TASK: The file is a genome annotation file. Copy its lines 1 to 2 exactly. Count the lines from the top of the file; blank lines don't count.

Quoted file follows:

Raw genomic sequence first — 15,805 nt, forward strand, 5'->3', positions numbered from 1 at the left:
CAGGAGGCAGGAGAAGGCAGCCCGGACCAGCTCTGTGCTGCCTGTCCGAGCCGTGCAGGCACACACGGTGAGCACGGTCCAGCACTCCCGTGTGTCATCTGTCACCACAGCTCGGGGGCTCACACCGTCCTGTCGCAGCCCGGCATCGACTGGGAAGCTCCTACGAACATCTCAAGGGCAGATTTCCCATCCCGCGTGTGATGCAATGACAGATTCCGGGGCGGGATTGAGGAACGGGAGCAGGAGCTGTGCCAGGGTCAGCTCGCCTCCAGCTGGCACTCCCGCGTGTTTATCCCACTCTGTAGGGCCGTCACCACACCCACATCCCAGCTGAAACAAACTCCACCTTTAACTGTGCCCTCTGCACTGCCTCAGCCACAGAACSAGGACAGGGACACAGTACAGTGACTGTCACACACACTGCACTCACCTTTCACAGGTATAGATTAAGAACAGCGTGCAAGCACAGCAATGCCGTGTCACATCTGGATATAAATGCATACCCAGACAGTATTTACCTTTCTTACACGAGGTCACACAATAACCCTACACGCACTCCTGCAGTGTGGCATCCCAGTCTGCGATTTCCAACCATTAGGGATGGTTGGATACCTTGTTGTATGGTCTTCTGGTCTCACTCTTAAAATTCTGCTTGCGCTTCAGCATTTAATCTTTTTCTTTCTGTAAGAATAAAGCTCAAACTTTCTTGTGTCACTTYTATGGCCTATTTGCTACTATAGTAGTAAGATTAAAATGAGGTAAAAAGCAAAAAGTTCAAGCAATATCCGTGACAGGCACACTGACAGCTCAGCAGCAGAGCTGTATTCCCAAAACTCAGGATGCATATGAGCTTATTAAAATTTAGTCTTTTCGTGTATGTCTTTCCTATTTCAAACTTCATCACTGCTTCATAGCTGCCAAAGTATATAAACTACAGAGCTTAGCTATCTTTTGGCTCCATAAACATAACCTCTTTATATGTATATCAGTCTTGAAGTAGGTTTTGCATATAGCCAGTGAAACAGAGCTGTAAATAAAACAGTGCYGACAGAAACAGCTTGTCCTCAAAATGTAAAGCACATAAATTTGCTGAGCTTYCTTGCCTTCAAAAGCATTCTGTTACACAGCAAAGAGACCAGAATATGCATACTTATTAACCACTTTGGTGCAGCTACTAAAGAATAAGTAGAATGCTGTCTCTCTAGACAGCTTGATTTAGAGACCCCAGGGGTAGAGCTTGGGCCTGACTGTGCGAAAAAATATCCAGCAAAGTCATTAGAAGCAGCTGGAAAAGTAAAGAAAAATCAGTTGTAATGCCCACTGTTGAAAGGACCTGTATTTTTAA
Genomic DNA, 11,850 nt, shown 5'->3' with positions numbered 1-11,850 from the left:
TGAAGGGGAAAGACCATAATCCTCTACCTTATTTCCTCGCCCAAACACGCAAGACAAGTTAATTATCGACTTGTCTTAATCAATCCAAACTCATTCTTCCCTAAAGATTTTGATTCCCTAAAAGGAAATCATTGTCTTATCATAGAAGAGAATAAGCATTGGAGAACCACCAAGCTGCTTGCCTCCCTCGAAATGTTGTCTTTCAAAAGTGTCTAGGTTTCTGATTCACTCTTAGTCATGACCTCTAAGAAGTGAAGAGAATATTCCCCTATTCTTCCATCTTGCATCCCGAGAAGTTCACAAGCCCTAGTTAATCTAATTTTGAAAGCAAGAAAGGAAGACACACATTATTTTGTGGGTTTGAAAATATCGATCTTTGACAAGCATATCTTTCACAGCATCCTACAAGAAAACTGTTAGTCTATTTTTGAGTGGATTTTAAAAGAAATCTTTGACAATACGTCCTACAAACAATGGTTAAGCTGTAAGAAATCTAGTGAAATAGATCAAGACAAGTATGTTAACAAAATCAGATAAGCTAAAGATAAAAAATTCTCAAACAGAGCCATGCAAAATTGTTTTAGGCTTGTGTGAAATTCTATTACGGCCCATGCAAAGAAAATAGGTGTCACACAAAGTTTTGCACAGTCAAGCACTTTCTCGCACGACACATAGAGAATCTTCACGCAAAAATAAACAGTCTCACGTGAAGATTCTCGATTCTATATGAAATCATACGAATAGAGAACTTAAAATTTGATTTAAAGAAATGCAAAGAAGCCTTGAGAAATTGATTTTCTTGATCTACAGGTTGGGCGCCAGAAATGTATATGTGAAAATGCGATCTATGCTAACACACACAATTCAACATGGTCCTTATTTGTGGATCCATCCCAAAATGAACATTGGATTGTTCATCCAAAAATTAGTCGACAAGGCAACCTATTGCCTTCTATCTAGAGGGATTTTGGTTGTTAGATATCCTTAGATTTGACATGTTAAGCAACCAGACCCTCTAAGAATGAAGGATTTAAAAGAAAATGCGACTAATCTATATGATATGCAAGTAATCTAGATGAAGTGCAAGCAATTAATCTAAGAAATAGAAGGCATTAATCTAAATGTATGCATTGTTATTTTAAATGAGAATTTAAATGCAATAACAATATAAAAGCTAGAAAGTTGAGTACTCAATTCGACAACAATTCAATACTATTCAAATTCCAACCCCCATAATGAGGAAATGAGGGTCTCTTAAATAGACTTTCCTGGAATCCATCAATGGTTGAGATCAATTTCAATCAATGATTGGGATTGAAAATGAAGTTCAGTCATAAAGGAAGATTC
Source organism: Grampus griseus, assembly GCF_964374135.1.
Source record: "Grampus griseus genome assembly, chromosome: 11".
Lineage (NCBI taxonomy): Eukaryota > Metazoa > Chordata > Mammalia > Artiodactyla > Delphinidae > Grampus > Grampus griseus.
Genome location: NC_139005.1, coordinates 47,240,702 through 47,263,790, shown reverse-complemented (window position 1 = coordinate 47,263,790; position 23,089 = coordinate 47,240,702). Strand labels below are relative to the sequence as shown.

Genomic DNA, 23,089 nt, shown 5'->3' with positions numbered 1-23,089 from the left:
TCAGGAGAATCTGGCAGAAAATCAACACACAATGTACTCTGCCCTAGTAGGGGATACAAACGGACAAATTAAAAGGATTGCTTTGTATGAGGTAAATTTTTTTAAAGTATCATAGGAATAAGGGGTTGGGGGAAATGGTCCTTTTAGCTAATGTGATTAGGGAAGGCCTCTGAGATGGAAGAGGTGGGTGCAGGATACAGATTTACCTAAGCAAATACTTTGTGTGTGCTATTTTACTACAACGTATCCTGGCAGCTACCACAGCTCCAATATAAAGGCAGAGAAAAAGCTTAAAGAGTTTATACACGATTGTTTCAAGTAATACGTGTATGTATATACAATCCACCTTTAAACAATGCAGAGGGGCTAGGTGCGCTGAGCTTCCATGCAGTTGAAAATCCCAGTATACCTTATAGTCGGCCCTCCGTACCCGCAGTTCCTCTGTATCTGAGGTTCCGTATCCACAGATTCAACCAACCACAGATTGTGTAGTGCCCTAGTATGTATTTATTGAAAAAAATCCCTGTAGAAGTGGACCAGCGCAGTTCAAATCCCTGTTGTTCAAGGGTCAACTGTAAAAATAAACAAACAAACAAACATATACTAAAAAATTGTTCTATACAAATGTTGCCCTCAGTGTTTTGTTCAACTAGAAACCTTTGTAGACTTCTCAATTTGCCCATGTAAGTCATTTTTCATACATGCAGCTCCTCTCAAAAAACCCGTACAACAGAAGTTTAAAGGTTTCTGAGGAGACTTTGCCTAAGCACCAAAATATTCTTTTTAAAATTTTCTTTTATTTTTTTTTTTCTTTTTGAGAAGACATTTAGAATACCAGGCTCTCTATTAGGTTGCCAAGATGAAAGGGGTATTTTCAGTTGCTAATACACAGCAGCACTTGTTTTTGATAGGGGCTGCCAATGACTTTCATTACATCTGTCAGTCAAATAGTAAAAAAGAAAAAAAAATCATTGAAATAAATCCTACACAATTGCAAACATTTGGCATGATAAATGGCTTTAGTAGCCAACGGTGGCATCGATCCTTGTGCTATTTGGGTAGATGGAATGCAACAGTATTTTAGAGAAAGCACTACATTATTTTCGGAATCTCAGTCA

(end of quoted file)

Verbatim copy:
Raw genomic sequence first — 15,805 nt, forward strand, 5'->3', positions numbered from 1 at the left:
CAGGAGGCAGGAGAAGGCAGCCCGGACCAGCTCTGTGCTGCCTGTCCGAGCCGTGCAGGCACACACGGTGAGCACGGTCCAGCACTCCCGTGTGTCATCTGTCACCACAGCTCGGGGGCTCACACCGTCCTGTCGCAGCCCGGCATCGACTGGGAAGCTCCTACGAACATCTCAAGGGCAGATTTCCCATCCCGCGTGTGATGCAATGACAGATTCCGGGGCGGGATTGAGGAACGGGAGCAGGAGCTGTGCCAGGGTCAGCTCGCCTCCAGCTGGCACTCCCGCGTGTTTATCCCACTCTGTAGGGCCGTCACCACACCCACATCCCAGCTGAAACAAACTCCACCTTTAACTGTGCCCTCTGCACTGCCTCAGCCACAGAACSAGGACAGGGACACAGTACAGTGACTGTCACACACACTGCACTCACCTTTCACAGGTATAGATTAAGAACAGCGTGCAAGCACAGCAATGCCGTGTCACATCTGGATATAAATGCATACCCAGACAGTATTTACCTTTCTTACACGAGGTCACACAATAACCCTACACGCACTCCTGCAGTGTGGCATCCCAGTCTGCGATTTCCAACCATTAGGGATGGTTGGATACCTTGTTGTATGGTCTTCTGGTCTCACTCTTAAAATTCTGCTTGCGCTTCAGCATTTAATCTTTTTCTTTCTGTAAGAATAAAGCTCAAACTTTCTTGTGTCACTTYTATGGCCTATTTGCTACTATAGTAGTAAGATTAAAATGAGGTAAAAAGCAAAAAGTTCAAGCAATATCCGTGACAGGCACACTGACAGCTCAGCAGCAGAGCTGTATTCCCAAAACTCAGGATGCATATGAGCTTATTAAAATTTAGTCTTTTCGTGTATGTCTTTCCTATTTCAAACTTCATCACTGCTTCATAGCTGCCAAAGTATATAAACTACAGAGCTTAGCTATCTTTTGGCTCCATAAACATAACCTCTTTATATGTATATCAGTCTTGAAGTAGGTTTTGCATATAGCCAGTGAAACAGAGCTGTAAATAAAACAGTGCYGACAGAAACAGCTTGTCCTCAAAATGTAAAGCACATAAATTTGCTGAGCTTYCTTGCCTTCAAAAGCATTCTGTTACACAGCAAAGAGACCAGAATATGCATACTTATTAACCACTTTGGTGCAGCTACTAAAGAATAAGTAGAATGCTGTCTCTCTAGACAGCTTGATTTAGAGACCCCAGGGGTAGAGCTTGGGCCTGACTGTGCGAAAAAATATCCAGCAAAGTCATTAGAAGCAGCTGGAAAAGTAAAGAAAAATCAGTTGTAATGCCCACTGTTGAAAGGACCTGTATTTTTAA